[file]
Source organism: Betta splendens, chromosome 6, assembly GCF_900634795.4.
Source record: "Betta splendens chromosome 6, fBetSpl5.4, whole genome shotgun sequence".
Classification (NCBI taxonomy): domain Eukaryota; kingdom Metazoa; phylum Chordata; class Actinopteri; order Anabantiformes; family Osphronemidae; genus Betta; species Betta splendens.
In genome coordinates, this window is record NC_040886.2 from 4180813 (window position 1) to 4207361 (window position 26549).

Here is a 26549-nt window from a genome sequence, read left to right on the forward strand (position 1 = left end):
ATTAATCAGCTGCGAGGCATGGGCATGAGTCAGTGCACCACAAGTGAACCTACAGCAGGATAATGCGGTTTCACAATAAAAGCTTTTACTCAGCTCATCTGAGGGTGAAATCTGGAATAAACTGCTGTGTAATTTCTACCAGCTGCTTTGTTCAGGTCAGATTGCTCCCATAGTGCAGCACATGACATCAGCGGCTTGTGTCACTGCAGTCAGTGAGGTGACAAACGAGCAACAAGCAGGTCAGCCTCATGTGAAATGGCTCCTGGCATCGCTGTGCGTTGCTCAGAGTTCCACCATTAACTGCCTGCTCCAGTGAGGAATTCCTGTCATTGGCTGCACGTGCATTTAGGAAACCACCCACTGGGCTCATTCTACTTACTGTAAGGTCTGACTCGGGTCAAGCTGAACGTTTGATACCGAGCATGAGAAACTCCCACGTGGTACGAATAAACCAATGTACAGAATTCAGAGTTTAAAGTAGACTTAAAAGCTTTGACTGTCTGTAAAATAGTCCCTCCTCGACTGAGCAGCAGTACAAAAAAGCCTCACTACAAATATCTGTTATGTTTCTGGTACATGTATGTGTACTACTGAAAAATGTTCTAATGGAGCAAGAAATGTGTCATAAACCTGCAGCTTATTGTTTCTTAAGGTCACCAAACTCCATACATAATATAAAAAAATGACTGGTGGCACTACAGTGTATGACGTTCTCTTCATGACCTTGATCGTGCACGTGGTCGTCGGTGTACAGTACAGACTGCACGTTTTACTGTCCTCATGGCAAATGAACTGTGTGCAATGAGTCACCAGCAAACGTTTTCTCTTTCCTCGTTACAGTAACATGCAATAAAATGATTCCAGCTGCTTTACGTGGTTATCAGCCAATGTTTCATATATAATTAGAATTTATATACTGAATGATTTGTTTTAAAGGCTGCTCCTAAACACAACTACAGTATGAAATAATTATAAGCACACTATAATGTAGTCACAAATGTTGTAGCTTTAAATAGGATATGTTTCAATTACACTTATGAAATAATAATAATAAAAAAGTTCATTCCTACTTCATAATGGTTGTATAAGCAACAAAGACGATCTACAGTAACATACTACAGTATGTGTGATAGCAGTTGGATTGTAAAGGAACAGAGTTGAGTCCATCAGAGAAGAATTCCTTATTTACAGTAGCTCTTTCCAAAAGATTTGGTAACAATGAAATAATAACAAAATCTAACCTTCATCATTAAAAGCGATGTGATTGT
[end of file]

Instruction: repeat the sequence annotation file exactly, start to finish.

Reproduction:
Source organism: Betta splendens, chromosome 6, assembly GCF_900634795.4.
Source record: "Betta splendens chromosome 6, fBetSpl5.4, whole genome shotgun sequence".
Classification (NCBI taxonomy): domain Eukaryota; kingdom Metazoa; phylum Chordata; class Actinopteri; order Anabantiformes; family Osphronemidae; genus Betta; species Betta splendens.
In genome coordinates, this window is record NC_040886.2 from 4180813 (window position 1) to 4207361 (window position 26549).

Here is a 26549-nt window from a genome sequence, read left to right on the forward strand (position 1 = left end):
ATTAATCAGCTGCGAGGCATGGGCATGAGTCAGTGCACCACAAGTGAACCTACAGCAGGATAATGCGGTTTCACAATAAAAGCTTTTACTCAGCTCATCTGAGGGTGAAATCTGGAATAAACTGCTGTGTAATTTCTACCAGCTGCTTTGTTCAGGTCAGATTGCTCCCATAGTGCAGCACATGACATCAGCGGCTTGTGTCACTGCAGTCAGTGAGGTGACAAACGAGCAACAAGCAGGTCAGCCTCATGTGAAATGGCTCCTGGCATCGCTGTGCGTTGCTCAGAGTTCCACCATTAACTGCCTGCTCCAGTGAGGAATTCCTGTCATTGGCTGCACGTGCATTTAGGAAACCACCCACTGGGCTCATTCTACTTACTGTAAGGTCTGACTCGGGTCAAGCTGAACGTTTGATACCGAGCATGAGAAACTCCCACGTGGTACGAATAAACCAATGTACAGAATTCAGAGTTTAAAGTAGACTTAAAAGCTTTGACTGTCTGTAAAATAGTCCCTCCTCGACTGAGCAGCAGTACAAAAAAGCCTCACTACAAATATCTGTTATGTTTCTGGTACATGTATGTGTACTACTGAAAAATGTTCTAATGGAGCAAGAAATGTGTCATAAACCTGCAGCTTATTGTTTCTTAAGGTCACCAAACTCCATACATAATATAAAAAAATGACTGGTGGCACTACAGTGTATGACGTTCTCTTCATGACCTTGATCGTGCACGTGGTCGTCGGTGTACAGTACAGACTGCACGTTTTACTGTCCTCATGGCAAATGAACTGTGTGCAATGAGTCACCAGCAAACGTTTTCTCTTTCCTCGTTACAGTAACATGCAATAAAATGATTCCAGCTGCTTTACGTGGTTATCAGCCAATGTTTCATATATAATTAGAATTTATATACTGAATGATTTGTTTTAAAGGCTGCTCCTAAACACAACTACAGTATGAAATAATTATAAGCACACTATAATGTAGTCACAAATGTTGTAGCTTTAAATAGGATATGTTTCAATTACACTTATGAAATAATAATAATAAAAAAGTTCATTCCTACTTCATAATGGTTGTATAAGCAACAAAGACGATCTACAGTAACATACTACAGTATGTGTGATAGCAGTTGGATTGTAAAGGAACAGAGTTGAGTCCATCAGAGAAGAATTCCTTATTTACAGTAGCTCTTTCCAAAAGATTTGGTAACAATGAAATAATAACAAAATCTAACCTTCATCATTAAAAGCGATGTGATTGT